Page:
HomeLatest NewsAwarenessRecognizing Social Work in Healthcare

Recognizing Social Work in Healthcare

March is Social Work Month. Chances are over the course of your lifetime, you, a
family member, or a friend have been helped by a social worker.

Social workers have been practicing in healthcare for over 100 years. Nearly all healthcare settings require a licensed social worker, either at the Bachelor’s Level (BSW) or the Master’s Level (MSW). Licensing at the master’s level can be either at the Intermediate Level (LCSW) or the Clinical Level (CSW-PIP). The nursing home guidelines require any facility with more than 120 beds to employ a qualified social worker on a full-time basis but define a social worker as “an individual with a minimum of a bachelor’s degree in social work or in a human services field and one year of supervised social work experience”. In South Dakota, codified law states “No person may represent himself as a social worker by using the titles: certified social worker, social worker, social worker associate, or any other title that includes such words unless licensed by the Board of Social Work Examiners.”  Therefore, nursing facilities in South Dakota who do not employ a licensed social worker offer Social Service Designees who are supervised by licensed social workers.

Many specialty areas in healthcare offer certification for social workers including hospice and palliative care, oncology, nephrology, gerontology, dialysis, and transplant to name a few. These often require one to have a Master’s degree, a certain number of years of experience and to pass a competency exam. Healthcare settings operating under conditions of participation with the Center for Medicare and Medicaid Services (CMS) require a Licensed Master’s Level social worker in places like hospice, home care, rehabilitation, dialysis, and transplant, including both solid organ and bone marrow.

Social workers in these specialty areas are part of an interdisciplinary team of health professionals. Within their scope of practice, they assist with the physical needs of the patient, but they excel in meeting the psychosocial and emotional needs of the patients and families. A critical skill used by social workers is conducting an individualized biopsychosocial assessment that helps identify the emotional, financial, spiritual, physical, and social needs of the patient that are impacting their quality of life and treatment.  This information is used by the team to develop an individualized plan of care.

According to the National Association of Social Workers “The essential nature of social work is to find ways to promote the dignity and worth of all people, recognizing the challenges that are experienced from environmental forces.”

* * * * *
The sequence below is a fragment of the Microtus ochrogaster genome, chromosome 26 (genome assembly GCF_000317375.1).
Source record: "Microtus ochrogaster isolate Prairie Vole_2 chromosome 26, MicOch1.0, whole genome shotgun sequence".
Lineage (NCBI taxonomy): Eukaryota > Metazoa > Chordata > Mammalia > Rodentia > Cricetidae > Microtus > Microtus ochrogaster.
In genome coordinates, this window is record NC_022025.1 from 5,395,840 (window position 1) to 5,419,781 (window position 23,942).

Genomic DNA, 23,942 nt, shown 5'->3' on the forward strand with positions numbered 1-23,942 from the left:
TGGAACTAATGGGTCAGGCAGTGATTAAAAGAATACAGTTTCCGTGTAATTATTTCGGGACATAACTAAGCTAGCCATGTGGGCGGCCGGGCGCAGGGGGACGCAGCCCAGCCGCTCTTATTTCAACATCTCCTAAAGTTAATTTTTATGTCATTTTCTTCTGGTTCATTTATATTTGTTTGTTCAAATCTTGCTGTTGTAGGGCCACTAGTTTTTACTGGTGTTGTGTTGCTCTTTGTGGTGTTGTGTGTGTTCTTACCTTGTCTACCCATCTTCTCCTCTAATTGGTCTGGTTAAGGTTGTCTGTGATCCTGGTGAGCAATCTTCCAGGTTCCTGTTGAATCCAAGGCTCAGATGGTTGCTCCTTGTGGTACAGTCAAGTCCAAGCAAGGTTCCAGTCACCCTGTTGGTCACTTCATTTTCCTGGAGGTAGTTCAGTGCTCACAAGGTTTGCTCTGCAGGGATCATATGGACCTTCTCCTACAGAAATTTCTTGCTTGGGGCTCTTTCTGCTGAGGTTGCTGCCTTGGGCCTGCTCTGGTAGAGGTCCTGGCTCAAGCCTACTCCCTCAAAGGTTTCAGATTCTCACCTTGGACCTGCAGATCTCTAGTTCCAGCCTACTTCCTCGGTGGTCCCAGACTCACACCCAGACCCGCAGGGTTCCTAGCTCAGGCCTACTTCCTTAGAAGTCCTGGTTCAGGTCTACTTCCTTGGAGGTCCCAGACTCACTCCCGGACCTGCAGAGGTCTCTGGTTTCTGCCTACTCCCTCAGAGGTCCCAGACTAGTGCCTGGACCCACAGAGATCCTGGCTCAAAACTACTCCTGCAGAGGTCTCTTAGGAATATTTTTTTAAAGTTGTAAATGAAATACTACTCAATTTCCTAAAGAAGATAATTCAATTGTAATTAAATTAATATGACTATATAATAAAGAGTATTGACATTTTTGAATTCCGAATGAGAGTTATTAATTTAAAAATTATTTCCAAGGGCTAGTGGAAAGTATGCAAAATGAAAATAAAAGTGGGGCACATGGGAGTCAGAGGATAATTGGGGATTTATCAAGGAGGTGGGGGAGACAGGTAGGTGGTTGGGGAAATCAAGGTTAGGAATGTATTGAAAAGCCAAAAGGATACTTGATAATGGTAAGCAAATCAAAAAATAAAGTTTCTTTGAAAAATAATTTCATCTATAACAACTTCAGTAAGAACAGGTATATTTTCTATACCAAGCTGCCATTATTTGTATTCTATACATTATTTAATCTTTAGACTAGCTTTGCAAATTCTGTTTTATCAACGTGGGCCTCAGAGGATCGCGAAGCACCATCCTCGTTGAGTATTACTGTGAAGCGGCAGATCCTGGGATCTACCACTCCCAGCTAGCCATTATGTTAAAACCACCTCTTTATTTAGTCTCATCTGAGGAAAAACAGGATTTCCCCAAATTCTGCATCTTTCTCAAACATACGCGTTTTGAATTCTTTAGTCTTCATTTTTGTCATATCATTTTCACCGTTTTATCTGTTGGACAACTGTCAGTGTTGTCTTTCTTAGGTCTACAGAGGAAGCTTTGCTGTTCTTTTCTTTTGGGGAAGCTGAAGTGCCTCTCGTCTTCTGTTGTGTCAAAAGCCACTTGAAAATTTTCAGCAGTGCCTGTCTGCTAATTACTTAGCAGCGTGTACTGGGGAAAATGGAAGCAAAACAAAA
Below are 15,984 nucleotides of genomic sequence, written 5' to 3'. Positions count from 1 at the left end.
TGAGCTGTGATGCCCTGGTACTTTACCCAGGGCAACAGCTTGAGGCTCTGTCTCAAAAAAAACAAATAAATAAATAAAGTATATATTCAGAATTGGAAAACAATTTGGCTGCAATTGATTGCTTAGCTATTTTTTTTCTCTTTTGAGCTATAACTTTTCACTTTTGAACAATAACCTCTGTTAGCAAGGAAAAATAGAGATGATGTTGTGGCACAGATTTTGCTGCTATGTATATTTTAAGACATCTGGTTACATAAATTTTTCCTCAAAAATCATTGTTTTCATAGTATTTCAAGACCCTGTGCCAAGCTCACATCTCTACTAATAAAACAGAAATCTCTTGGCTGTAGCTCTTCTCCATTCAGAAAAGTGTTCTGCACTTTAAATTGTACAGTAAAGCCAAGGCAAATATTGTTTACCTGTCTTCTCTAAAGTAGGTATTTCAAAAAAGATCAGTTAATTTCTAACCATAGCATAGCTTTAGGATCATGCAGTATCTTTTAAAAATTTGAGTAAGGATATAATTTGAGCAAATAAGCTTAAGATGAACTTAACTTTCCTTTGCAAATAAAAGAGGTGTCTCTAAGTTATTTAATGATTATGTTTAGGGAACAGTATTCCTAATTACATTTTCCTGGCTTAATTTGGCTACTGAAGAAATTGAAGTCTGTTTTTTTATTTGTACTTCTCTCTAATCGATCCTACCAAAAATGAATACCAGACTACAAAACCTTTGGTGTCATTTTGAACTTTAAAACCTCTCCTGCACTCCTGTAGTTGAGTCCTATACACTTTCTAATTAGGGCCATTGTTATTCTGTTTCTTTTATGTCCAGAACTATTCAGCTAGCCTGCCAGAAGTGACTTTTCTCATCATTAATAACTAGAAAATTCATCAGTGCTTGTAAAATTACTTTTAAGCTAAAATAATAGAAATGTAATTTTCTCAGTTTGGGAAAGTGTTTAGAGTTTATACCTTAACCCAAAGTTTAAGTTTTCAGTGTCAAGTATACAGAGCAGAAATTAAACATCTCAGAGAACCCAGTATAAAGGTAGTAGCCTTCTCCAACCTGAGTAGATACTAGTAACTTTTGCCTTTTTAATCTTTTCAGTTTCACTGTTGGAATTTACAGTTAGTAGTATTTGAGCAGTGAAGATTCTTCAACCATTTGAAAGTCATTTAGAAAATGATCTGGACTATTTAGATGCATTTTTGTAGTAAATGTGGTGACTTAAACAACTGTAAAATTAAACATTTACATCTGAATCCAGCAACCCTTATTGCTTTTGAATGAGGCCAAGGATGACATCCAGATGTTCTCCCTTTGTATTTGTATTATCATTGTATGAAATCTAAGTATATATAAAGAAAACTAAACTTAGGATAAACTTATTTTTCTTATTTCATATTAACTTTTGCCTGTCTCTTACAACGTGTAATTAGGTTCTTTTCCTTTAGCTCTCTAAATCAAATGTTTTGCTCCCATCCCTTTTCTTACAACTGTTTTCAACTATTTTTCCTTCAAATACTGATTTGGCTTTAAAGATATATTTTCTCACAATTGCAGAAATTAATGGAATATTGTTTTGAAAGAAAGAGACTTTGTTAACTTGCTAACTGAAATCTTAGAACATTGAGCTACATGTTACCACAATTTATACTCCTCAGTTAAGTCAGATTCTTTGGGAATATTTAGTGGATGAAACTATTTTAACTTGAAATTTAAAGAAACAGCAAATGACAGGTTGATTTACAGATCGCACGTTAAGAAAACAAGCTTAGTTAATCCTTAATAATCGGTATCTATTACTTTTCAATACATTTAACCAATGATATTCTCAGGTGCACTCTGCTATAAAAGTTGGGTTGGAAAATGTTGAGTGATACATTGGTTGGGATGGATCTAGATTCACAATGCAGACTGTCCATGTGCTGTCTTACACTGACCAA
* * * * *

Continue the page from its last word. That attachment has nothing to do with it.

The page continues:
We’ve all become very aware of the need for healthcare systems to pay attention to Justice, Diversity, Equity, and Inclusion (JEDI) but social workers have been doing that since the early 1900’s when Jane Adams established Hull House, a settlement house for immigrants, as outlined in their mission. “The primary mission of the social work profession is to enhance human well-being and help meet the basic human needs of all people, with particular attention to the needs and empowerment of people who are vulnerable, oppressed, and living in poverty. A historic and defining feature of social work is the profession’s focus on individual well-being in a social context and the well-being of society. Fundamental to social work is attention to the environmental forces that create, contribute to, and address problems in living.”

Do you know your institution’s social workers? Are you consulting them to work with patients who have unmet needs that are contributing to re-hospitalizations and emergency room visits? Do patients have the resources needed to be successful in the least restrictive environment of their choice? Do you know what matters most to your patients?  Be sure to utilize this important member of the healthcare team and use the month of March to recognize their contributions to the team and the care of your patients. #SocialWorkMonth

For more information on social work month and how to recognize social workers in your life, click here.

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Events This Month

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11jul11:00 am12:00 pmSexuality and Intimacy in Palliative Care (member only)SDAHO Webinar

11jul11:00 am12:00 pmService Excellence: How to Deliver a Great Customer ExperienceSDAHO Webinar

11jul12:00 pm1:00 pmEnhanced Barrier PrecautionsAPIC Webinar

11jul1:30 pm2:30 pmLeveraging Robots to Decrease Workload with the Front LineMedical Solutions Webinar

15jul1:00 pm2:30 pmStates and Tribes Working Together to Improve the Long-Term Care Delivered to American Indian/Alaska Native Elders and Their CaregiversNASPH Webinar

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